It wasn’t through allowing property owners to do whatever they wanted, an instructive lesson for those who seek to dismantle Oregon’s pioneering land use laws. No, Sisters changed from a town on the decline into a charming artsy Western-themed community because of central planning.
My wife and I love Sisters. We share ownership of a cabin in Camp Sherman, about fifteen minutes away. We go to Sisters a lot. It’s a great place to walk, shop, eat, and relax. Plus, they now have spiffy centrally located public bathroom facilities. What else could you want? (especially after a triple latte at one of the fine coffee houses)
Last weekend Laurel read a history of the Sisters area that was sitting on a cabin bookshelf. She learned that the developer of nearby Black Butte Ranch (a beautifully planned residential resort) wanted Sisters to be a classy place for Ranch owners and visitors to enjoy.
So, according to a history of Black Butte Ranch:
"When Brooks Resources began developing the Ranch [in the 1970s], they offered merchants in Sisters $5,000 and free architectural help to create a “theme” look to the town. The Sisters planning commission adopted an 1880’s theme, which improved the town’s attractiveness and returned it to its original roots.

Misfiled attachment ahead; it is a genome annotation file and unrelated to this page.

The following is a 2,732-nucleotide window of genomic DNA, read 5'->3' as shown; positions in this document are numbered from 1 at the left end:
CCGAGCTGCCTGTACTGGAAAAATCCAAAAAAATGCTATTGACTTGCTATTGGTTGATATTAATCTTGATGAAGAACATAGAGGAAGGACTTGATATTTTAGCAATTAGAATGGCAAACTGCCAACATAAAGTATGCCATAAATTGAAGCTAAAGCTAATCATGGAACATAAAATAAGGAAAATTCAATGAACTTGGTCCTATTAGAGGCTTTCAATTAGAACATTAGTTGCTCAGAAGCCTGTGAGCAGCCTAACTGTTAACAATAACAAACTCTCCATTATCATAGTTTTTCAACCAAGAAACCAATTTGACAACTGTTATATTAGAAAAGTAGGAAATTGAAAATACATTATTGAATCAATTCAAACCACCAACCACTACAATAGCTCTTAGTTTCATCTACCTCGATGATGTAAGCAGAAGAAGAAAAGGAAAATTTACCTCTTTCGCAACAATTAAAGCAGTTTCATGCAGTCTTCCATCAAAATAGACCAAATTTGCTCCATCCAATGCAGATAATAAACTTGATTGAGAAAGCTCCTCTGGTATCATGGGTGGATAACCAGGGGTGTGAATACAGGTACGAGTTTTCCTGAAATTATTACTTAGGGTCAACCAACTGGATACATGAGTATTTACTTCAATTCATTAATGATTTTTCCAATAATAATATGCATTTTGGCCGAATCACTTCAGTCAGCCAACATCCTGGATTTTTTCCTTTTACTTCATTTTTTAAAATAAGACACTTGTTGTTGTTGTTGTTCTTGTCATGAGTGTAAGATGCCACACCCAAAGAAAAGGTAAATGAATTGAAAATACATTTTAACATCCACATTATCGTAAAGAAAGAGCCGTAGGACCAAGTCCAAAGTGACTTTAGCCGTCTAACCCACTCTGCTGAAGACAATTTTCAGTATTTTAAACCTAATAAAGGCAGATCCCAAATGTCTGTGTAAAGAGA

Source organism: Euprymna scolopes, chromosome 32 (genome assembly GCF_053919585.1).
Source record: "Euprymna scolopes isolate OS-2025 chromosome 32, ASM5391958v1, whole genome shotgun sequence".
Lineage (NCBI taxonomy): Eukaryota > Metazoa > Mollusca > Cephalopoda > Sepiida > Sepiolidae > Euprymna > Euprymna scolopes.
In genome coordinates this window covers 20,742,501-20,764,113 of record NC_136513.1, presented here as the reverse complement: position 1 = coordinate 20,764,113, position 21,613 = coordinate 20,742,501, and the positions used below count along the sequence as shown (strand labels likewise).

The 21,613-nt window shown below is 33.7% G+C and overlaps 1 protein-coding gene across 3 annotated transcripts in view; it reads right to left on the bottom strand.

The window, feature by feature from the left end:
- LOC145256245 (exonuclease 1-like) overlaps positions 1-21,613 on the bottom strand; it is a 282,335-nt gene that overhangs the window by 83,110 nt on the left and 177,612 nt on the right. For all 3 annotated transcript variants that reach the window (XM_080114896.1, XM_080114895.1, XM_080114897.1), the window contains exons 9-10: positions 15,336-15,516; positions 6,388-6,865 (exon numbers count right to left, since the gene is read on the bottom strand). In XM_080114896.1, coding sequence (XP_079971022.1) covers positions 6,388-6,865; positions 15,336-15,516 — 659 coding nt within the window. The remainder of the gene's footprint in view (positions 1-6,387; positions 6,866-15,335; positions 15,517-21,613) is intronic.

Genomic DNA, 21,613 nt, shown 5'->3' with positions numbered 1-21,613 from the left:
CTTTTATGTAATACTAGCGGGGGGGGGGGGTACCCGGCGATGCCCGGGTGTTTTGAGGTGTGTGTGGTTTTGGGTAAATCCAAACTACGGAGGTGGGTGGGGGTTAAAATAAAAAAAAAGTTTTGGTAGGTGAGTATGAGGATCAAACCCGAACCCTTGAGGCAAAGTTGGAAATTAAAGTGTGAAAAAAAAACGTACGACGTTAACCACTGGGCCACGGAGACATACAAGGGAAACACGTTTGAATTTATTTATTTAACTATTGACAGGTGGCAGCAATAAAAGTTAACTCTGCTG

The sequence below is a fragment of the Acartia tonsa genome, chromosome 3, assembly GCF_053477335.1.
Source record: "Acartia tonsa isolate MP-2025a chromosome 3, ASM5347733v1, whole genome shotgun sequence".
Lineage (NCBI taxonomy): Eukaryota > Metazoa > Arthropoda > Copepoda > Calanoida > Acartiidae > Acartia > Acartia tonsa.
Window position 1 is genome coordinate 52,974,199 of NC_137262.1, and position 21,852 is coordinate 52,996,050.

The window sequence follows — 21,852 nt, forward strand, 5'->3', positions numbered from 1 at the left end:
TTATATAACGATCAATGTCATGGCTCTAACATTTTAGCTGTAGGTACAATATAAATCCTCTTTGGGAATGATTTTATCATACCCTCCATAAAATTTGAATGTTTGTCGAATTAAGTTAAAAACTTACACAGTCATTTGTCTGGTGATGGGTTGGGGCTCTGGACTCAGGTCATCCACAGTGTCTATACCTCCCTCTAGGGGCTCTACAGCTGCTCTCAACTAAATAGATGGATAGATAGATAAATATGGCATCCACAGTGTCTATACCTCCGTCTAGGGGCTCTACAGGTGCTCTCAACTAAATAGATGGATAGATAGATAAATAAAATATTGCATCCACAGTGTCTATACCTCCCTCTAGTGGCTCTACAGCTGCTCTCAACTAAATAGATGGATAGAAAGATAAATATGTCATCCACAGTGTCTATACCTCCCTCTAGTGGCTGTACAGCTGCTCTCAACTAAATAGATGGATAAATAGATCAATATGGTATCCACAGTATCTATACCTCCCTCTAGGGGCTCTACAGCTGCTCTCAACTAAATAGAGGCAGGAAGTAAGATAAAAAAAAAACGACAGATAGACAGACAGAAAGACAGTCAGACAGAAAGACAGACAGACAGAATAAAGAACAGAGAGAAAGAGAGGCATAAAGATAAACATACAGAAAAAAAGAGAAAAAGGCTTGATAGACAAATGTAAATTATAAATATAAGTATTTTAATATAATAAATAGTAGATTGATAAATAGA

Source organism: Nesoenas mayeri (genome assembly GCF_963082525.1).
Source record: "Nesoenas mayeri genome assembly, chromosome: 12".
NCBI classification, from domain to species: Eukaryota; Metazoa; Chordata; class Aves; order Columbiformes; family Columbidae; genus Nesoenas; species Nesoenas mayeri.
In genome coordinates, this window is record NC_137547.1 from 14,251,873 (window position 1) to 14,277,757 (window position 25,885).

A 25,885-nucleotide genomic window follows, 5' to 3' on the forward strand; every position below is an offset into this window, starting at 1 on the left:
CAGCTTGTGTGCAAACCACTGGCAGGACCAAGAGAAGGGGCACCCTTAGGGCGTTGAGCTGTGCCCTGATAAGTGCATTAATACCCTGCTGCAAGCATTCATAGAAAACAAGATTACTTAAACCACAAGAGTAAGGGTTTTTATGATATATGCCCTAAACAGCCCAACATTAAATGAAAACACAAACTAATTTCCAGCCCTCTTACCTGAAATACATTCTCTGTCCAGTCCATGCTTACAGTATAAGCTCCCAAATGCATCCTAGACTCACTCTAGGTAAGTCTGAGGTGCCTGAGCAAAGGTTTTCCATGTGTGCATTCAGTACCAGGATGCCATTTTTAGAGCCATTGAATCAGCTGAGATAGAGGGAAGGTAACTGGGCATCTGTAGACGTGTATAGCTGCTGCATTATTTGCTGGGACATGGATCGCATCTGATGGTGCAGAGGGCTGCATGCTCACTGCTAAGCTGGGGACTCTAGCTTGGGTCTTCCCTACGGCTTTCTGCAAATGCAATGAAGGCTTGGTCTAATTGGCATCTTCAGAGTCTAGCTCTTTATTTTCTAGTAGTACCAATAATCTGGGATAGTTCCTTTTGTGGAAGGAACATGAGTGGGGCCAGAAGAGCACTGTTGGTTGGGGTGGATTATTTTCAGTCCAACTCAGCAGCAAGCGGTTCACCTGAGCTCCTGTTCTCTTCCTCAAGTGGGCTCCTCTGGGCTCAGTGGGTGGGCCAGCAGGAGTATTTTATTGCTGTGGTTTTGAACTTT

The theme adoption has made Sisters a thriving community creating a unique, quaint town with excellent gift and souvenir shopping."
Currently there isn’t a garish oversized neon sign anywhere in Sisters. Nor any other obnoxious symbol of unfettered commercialism. Even the McDonalds on the edge of town (many residents wish it didn’t exist at all) melds harmoniously with the Sisters western theme.
Thus let’s tip our cowboy hats to foresighted planning. And dedicate the next line dance to Oregonians past, present, and future who recognize that places where anybody can do whatever they want with their property aren’t worth wanting compared to well-planned locales like Sisters.
(For more about why we like Sisters so much, take a look-see at “Belly dancing and fast food in Sisters”).